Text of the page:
Patterns of survival in advanced non-Hodgkin’s lymphoma

  • T. A. Reichert
  • R. A. Christensen
  • A. A. Bartolucci
  • C. Walker
Part of the Developments in Oncology book series (DION, volume 32)


In the development of clinical experience, certain factors come to be associated empirically with an extreme prognosis (for example, very long or very short survival). This clinical impression can be quantitated by examining the capacity such factors have to separate the patient population into two or more sub-groups each with a distinct and different survival experience. Those which univariately separate the sample population into statistically significant groupings rightfully assume a greater role in subsequent clinical thinking. Much clinical research has been devoted to comparing the survival experience of patient populations divided into subgroups by combinations of factors which make especially good clinical sense. Unfortunately, even the number of clinically sensible combinations is very large; and the testing of so multiple a hypothesis has its own pitfalls.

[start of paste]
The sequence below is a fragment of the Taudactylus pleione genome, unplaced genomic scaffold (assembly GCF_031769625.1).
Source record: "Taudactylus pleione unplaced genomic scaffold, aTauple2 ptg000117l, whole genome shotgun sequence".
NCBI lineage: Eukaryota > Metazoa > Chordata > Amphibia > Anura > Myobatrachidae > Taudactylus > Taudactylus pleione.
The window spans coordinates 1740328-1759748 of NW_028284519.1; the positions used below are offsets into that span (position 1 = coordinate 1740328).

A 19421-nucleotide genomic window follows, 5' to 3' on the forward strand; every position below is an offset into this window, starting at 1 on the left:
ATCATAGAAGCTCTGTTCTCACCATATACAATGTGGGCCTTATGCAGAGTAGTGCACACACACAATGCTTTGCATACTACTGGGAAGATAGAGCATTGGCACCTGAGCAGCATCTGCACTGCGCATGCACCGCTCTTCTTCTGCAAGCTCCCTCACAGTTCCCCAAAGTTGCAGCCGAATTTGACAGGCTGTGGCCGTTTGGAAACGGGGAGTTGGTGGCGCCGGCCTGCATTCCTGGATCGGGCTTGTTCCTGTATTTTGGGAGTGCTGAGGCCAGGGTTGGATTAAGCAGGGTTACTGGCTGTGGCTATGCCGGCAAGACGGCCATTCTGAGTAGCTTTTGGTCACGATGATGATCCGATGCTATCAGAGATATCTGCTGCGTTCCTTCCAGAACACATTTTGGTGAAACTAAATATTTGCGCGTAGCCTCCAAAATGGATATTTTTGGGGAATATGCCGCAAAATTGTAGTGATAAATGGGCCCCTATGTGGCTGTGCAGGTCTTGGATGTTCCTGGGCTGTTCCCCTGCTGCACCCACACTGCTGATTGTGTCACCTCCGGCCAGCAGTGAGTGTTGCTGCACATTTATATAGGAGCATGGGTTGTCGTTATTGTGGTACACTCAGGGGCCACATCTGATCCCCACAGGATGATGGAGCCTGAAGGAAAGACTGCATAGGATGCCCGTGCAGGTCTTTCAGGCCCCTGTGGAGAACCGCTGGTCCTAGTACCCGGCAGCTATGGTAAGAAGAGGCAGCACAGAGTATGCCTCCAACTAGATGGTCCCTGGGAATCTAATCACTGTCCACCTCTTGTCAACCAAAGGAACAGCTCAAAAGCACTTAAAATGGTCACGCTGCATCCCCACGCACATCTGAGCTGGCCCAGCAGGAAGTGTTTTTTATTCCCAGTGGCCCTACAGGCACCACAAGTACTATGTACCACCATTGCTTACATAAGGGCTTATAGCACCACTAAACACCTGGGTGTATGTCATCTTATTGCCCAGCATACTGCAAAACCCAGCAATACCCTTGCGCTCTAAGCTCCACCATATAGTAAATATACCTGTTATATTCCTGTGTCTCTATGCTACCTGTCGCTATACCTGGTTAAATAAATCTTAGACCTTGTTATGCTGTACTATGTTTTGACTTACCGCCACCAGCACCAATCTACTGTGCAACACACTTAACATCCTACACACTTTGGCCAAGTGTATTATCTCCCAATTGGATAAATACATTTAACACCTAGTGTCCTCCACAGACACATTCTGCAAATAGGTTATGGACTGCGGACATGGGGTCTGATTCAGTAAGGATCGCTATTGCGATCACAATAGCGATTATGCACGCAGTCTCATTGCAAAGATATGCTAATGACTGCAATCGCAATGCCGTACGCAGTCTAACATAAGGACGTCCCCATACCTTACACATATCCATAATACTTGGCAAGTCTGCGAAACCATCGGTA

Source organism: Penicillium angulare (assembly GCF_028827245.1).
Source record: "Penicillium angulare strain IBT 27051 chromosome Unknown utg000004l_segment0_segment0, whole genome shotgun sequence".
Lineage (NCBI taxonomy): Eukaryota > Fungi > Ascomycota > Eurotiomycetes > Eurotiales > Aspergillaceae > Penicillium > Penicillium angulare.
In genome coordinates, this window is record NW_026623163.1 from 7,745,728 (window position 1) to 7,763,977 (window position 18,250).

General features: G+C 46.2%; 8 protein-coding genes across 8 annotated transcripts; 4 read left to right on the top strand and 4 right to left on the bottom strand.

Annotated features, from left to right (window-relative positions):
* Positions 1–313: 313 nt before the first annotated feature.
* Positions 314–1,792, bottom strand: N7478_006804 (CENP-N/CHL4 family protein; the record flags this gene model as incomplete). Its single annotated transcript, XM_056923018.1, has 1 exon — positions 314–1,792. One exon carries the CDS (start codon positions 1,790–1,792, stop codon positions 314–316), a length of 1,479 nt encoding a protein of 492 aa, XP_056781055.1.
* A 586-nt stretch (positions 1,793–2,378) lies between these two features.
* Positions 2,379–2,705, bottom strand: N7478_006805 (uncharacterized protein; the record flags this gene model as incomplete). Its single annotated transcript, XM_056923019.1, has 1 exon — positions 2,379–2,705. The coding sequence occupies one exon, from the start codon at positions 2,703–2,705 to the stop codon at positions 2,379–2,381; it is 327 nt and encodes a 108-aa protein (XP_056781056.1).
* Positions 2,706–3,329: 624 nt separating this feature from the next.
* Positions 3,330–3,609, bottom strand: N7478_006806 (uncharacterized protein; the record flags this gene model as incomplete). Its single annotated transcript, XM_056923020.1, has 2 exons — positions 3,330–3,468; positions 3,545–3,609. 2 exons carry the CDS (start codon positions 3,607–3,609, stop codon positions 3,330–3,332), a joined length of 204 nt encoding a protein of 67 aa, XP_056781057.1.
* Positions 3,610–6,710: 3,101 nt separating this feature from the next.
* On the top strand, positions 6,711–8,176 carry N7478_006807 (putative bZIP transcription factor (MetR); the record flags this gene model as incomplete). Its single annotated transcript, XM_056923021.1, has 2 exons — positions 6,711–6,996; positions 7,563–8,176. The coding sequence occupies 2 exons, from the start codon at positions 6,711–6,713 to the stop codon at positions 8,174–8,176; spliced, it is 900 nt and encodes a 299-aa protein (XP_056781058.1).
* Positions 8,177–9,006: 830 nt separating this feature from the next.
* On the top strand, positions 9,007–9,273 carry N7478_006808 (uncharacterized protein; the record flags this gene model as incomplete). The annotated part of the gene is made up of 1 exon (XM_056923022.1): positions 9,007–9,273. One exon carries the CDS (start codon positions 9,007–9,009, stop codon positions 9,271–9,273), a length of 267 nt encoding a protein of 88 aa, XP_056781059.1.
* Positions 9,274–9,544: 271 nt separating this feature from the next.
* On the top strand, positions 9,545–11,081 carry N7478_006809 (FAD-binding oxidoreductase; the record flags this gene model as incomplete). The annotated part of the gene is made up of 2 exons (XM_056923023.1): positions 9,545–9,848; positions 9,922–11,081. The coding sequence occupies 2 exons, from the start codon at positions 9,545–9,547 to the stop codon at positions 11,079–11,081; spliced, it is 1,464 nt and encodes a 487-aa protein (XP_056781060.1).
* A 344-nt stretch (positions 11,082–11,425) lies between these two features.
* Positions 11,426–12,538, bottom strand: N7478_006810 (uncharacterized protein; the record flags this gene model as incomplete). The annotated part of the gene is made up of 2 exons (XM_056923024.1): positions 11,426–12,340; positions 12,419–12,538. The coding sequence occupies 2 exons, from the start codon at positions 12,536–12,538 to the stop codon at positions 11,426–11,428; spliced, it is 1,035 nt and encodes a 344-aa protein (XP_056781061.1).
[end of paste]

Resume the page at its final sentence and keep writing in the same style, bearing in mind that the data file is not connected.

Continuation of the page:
Favorable Histology Unfavorable Histology Good Prognosis Patient Entropy Limited Karnofsky Status 
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Copyright information

© Martinus Nijhoff Publishers, Boston 1985

Authors and Affiliations

  • T. A. Reichert
    • 1
  • R. A. Christensen
    • 2
  • A. A. Bartolucci
    • 3
  • C. Walker
    • 1
  1. 1.Division of Hematology/OncologyDuke University Medical CenterDurhamUSA
  2. 2.Entropy LimitedLincolnUSA
  3. 3.Statistical Center, SECSGUniversity of AlabamaBirminghamUSA

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